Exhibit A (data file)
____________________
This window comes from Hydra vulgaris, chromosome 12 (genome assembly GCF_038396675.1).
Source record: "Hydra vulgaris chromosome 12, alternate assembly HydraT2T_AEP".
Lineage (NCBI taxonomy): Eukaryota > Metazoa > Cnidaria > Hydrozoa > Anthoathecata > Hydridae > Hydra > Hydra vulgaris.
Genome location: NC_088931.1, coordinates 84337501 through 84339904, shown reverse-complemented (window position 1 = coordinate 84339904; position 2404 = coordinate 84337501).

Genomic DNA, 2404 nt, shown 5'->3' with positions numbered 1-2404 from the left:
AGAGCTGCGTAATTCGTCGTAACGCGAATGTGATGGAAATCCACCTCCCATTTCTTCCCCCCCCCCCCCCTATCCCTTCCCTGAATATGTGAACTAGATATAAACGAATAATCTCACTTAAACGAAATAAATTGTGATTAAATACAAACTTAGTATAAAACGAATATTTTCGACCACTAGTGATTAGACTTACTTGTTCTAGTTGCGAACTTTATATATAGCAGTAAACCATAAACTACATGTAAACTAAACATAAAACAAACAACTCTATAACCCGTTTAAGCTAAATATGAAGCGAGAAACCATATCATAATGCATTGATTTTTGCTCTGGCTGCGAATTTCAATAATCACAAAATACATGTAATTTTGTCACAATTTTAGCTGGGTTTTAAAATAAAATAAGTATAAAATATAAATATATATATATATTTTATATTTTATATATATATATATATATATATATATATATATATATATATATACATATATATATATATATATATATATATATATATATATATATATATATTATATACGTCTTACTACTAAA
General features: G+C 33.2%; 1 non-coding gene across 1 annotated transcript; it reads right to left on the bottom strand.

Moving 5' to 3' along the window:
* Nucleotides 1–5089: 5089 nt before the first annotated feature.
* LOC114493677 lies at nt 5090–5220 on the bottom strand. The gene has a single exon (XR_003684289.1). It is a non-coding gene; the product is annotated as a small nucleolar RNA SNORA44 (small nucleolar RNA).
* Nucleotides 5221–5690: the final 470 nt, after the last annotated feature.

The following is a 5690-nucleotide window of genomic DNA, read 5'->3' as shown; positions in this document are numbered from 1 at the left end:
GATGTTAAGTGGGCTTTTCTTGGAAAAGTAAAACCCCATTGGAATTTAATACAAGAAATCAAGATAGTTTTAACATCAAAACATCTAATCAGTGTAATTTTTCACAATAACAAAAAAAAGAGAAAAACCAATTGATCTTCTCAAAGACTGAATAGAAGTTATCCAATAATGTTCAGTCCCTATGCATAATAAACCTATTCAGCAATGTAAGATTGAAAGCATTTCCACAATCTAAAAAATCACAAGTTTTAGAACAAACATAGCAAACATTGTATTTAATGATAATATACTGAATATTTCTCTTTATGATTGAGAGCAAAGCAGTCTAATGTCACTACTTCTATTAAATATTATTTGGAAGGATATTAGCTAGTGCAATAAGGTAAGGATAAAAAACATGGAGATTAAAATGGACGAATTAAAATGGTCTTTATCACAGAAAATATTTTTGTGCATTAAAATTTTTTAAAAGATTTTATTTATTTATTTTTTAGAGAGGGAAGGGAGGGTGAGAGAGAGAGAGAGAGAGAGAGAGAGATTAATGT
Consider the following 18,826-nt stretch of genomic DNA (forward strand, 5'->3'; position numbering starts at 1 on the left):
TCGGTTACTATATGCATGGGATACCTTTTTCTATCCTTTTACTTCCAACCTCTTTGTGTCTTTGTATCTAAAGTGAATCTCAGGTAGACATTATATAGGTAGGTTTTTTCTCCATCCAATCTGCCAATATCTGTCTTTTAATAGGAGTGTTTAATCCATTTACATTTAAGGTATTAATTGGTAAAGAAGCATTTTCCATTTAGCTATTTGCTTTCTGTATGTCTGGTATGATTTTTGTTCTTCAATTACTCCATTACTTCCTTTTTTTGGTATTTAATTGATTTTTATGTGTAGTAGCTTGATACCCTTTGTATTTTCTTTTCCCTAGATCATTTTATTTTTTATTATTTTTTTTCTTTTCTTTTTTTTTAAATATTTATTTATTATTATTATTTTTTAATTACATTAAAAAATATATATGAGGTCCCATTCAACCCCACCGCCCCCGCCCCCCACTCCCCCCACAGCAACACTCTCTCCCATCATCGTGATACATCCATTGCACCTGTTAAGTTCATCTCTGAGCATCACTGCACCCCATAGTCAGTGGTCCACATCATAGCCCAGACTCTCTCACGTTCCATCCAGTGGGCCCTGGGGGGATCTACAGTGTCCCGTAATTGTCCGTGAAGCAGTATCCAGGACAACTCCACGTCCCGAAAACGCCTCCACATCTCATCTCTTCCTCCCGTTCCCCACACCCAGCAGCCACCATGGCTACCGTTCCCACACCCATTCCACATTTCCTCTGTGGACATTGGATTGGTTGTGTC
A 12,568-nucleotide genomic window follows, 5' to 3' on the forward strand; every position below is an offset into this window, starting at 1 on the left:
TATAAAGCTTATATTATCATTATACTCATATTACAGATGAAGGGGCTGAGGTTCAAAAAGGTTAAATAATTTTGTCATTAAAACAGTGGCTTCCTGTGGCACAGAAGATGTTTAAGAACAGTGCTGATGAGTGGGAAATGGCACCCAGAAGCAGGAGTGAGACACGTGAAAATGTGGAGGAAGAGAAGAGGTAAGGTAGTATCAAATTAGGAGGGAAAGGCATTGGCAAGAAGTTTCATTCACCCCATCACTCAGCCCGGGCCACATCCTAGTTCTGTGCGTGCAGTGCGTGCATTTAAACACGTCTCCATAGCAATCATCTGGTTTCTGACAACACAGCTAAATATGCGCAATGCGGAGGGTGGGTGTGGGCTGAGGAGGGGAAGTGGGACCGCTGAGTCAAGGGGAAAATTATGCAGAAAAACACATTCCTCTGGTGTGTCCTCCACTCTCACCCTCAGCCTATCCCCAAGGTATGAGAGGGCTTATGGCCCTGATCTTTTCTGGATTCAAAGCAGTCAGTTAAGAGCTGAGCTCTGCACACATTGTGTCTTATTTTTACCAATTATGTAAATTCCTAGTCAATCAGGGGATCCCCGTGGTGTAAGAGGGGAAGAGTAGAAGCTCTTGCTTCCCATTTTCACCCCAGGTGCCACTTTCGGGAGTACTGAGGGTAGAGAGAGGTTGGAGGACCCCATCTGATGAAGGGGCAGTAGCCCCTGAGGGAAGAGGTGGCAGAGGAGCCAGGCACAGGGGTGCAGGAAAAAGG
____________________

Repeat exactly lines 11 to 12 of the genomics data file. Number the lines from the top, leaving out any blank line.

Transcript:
* Nucleotides 5221–5690: the final 470 nt, after the last annotated feature.

The following is a 5690-nucleotide window of genomic DNA, read 5'->3' as shown; positions in this document are numbered from 1 at the left end: